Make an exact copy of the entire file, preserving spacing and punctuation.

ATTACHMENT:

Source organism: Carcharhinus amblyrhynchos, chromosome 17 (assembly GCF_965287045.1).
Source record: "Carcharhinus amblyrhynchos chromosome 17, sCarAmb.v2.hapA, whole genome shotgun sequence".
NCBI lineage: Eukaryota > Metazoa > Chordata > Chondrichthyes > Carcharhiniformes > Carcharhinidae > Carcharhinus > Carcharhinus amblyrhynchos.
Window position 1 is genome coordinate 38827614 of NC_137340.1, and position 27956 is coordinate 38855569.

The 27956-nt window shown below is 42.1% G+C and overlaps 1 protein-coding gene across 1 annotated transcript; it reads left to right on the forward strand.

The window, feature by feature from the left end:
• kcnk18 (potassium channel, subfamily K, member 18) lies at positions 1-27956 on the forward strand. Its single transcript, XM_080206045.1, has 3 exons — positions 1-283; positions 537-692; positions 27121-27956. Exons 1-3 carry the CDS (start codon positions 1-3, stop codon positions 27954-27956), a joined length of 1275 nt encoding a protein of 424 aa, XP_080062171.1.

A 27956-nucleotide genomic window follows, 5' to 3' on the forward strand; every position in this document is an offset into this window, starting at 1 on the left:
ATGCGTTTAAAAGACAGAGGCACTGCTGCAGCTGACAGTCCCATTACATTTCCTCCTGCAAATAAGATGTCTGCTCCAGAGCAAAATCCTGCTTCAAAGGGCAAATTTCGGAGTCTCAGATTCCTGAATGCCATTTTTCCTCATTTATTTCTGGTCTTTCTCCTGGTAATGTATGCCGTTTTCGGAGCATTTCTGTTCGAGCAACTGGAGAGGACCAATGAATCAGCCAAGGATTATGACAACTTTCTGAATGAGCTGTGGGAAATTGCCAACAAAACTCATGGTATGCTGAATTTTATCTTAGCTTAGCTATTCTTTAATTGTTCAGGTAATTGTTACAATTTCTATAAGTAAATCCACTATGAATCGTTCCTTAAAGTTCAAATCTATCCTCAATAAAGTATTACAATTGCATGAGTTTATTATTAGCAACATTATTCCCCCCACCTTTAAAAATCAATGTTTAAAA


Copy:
Source organism: Carcharhinus amblyrhynchos, chromosome 17 (assembly GCF_965287045.1).
Source record: "Carcharhinus amblyrhynchos chromosome 17, sCarAmb.v2.hapA, whole genome shotgun sequence".
NCBI lineage: Eukaryota > Metazoa > Chordata > Chondrichthyes > Carcharhiniformes > Carcharhinidae > Carcharhinus > Carcharhinus amblyrhynchos.
Window position 1 is genome coordinate 38827614 of NC_137340.1, and position 27956 is coordinate 38855569.

The 27956-nt window shown below is 42.1% G+C and overlaps 1 protein-coding gene across 1 annotated transcript; it reads left to right on the forward strand.

The window, feature by feature from the left end:
• kcnk18 (potassium channel, subfamily K, member 18) lies at positions 1-27956 on the forward strand. Its single transcript, XM_080206045.1, has 3 exons — positions 1-283; positions 537-692; positions 27121-27956. Exons 1-3 carry the CDS (start codon positions 1-3, stop codon positions 27954-27956), a joined length of 1275 nt encoding a protein of 424 aa, XP_080062171.1.

A 27956-nucleotide genomic window follows, 5' to 3' on the forward strand; every position in this document is an offset into this window, starting at 1 on the left:
ATGCGTTTAAAAGACAGAGGCACTGCTGCAGCTGACAGTCCCATTACATTTCCTCCTGCAAATAAGATGTCTGCTCCAGAGCAAAATCCTGCTTCAAAGGGCAAATTTCGGAGTCTCAGATTCCTGAATGCCATTTTTCCTCATTTATTTCTGGTCTTTCTCCTGGTAATGTATGCCGTTTTCGGAGCATTTCTGTTCGAGCAACTGGAGAGGACCAATGAATCAGCCAAGGATTATGACAACTTTCTGAATGAGCTGTGGGAAATTGCCAACAAAACTCATGGTATGCTGAATTTTATCTTAGCTTAGCTATTCTTTAATTGTTCAGGTAATTGTTACAATTTCTATAAGTAAATCCACTATGAATCGTTCCTTAAAGTTCAAATCTATCCTCAATAAAGTATTACAATTGCATGAGTTTATTATTAGCAACATTATTCCCCCCACCTTTAAAAATCAATGTTTAAAA